So, Hedera Hashgraph is launching on September 16. It’s a 3rd generation DLT and it can do 10,000+ TPS!
Yeah! Or wait, I forgot something.
Because I hold huge bags of bitcoin (or was it BCH? or Qtum? I lose track) that I’m apparently for some magical reason unable to sell, I don’t have any alternative but to conjure up and spread FUD theories about Hedera Hashgraph. Because I couldn’t just do the simple thing and invest in it. That would break all the laws of the universe. /s
The first part here is to clarify things around a specific argument I was having on Twitter, but you can jump to the more fun stuff by CTRL+F:ing “fun stuff” and clicking next two times.
Unpacking the Hedera Hashgraph FUD
In this post, I’m going to try to tackle one simple question: How does Hedera Hashgraph supposedly achieve 10,000+ TPS?
First, we need to disarm some myths about how TPS works in general.
The relationship between Proof-of-Work and low TPS
There’s this prevailing idea among cryptocurrency investors that the inefficiencies of the Bitcoin blockchain are in it’s Proof-of-Work system, and if someone just invented a faster consensus algorithm, then DLTs could all of a sudden process hundreds of thousands or millions of transactions per second.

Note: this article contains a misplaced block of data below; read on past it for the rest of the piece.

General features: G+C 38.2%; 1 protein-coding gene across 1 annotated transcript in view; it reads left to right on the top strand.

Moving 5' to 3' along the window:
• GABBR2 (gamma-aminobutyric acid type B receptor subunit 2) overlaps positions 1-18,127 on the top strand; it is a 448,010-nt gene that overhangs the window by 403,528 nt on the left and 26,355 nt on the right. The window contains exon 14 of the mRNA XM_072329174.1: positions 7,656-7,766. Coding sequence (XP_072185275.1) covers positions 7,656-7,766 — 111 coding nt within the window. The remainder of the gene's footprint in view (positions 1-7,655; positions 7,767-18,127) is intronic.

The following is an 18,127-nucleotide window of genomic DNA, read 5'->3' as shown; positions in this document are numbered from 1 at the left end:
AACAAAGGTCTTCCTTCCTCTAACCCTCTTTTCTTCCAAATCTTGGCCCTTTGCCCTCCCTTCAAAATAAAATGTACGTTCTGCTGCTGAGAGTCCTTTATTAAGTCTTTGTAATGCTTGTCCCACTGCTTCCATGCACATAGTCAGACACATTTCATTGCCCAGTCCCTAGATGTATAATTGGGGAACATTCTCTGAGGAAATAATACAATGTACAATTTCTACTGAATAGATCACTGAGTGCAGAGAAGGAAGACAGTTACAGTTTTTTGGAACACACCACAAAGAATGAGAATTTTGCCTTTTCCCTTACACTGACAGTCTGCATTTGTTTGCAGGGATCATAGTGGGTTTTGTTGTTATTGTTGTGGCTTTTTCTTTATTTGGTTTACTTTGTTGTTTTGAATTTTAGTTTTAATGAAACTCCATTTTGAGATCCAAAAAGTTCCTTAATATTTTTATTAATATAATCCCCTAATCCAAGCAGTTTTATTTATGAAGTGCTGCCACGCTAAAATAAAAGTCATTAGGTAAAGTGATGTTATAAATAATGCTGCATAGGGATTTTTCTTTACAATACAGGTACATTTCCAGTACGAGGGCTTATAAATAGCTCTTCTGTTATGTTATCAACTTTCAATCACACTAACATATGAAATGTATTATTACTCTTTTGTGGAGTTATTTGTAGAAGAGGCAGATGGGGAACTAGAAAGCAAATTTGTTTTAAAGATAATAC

I’m guessing this theory comes from observing Bitcoin as a system where miners spit out ~1.2 MB (current average) of blocks every 10 minutes, sort of like train carriages coming to your computer from the mining pools.
Understanding block propagation (simplified)
This was a good mental model for when you were first grokking bitcoin, but it creates the perception that miners are the ones throttling the amount of data you receive. Not only is that an incorrect way to understand the system, but it’s also not how it works anymore even technically.
Since sometime 2016, Bitcoin Core implements BIP152, also known as “Compact Blocks” (if you’ve heard anything about the FIBRE Network, the compression technique is similar). If you understand how BIP152 works, you understand that the correct way to view the Bitcoin network is more something like this: